Newbie alert to data science and ML. I'm learning Supervised and Unsupervised learning at the moment and Supervised learning is easy to digest and I can relate to a lot of practical use cases. Unsupervised learning is where I just couldn't correlate to a the real-world use cases (although I found numerous of quotes where people say they use it for Customer Segmentation, Fraud Detection etc).

For argument sake, I'll just quote a sample taken from one of the MS Azure Studio examples.

The dataset contains Countries and their average protein intakes in various forms of food).

When this dataset is run through a KMeans algorithm, it creates 3 clusters and fits the country names in these clusters.

So in this specific example what is the problem I'm trying to solve?

Am I looking to find similar countries based on protein intake habits?

Am I creating groups based on the given dataset and then there is a human intelligence to qualify these groups (or clusters) to say "Vegetarian Rich Countries", "Red Meat Rich Countries" etc. Then when a new country comes we predict whether this country falls in which cluster?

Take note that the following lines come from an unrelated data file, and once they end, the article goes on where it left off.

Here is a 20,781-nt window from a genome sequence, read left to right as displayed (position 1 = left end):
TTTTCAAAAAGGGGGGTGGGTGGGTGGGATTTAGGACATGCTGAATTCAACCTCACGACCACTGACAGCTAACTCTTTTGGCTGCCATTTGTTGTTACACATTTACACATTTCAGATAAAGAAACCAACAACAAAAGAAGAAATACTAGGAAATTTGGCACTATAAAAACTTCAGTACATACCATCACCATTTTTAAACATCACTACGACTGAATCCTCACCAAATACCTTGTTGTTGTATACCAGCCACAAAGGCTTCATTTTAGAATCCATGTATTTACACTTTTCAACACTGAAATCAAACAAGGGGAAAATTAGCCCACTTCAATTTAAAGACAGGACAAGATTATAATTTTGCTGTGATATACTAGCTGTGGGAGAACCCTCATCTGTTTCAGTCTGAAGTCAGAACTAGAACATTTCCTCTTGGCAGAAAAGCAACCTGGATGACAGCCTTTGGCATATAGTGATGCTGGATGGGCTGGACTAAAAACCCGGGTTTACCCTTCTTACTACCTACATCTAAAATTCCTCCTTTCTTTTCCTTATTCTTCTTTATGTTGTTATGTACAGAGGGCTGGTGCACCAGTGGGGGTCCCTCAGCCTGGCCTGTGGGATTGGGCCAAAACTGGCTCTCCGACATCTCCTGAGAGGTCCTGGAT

In this case, there is an intermediate human intelligence is needed in the workflow which requires labelling the cluster (as opposed to labelling each datapoint in classification). Is this a correct understanding?


3 Answers 3


You want to understand the data.

So you run a clustering, then study how the points in a cluster differ from the points not in a cluster. Then based on these observations, you form a hypothesis. For example, you may notice that a cluster contains countries who eat a lot of fast-food and who are overweight. Then you can formulate the hypothesis that fast-food causes overweightedness, and then test that hypothesis.

This is a form of explorative data analysis. There is not a mathematical function to maximize, but it is a tool for humans to understand their data and then be able to formulate new hypotheses that would not have sprung to your mind otherwise.


Clustering is a really subjective problem. In most cases, you have a data set of unlabeled samples. One scenario is that you know there are k groups or clusters in the data, you just need to find those k clusters. Here, k-means or Gaussian mixture models (or any other relevant method) can be used to discover your clusters. Another scenario would be that you even don’t know how many clusters or groups exists in your data, you want to find the number of clusters using a clustering method. For example, a clustering algorithm which doesn't need to know the number of clusters beforehand like x-means. And in some cases you want to preprocess your data, partition it and then use the results in a supervised learning algorithm.


This is a pretty nice demo of how clustering works.


This is good too.


Finally, take a look at this.



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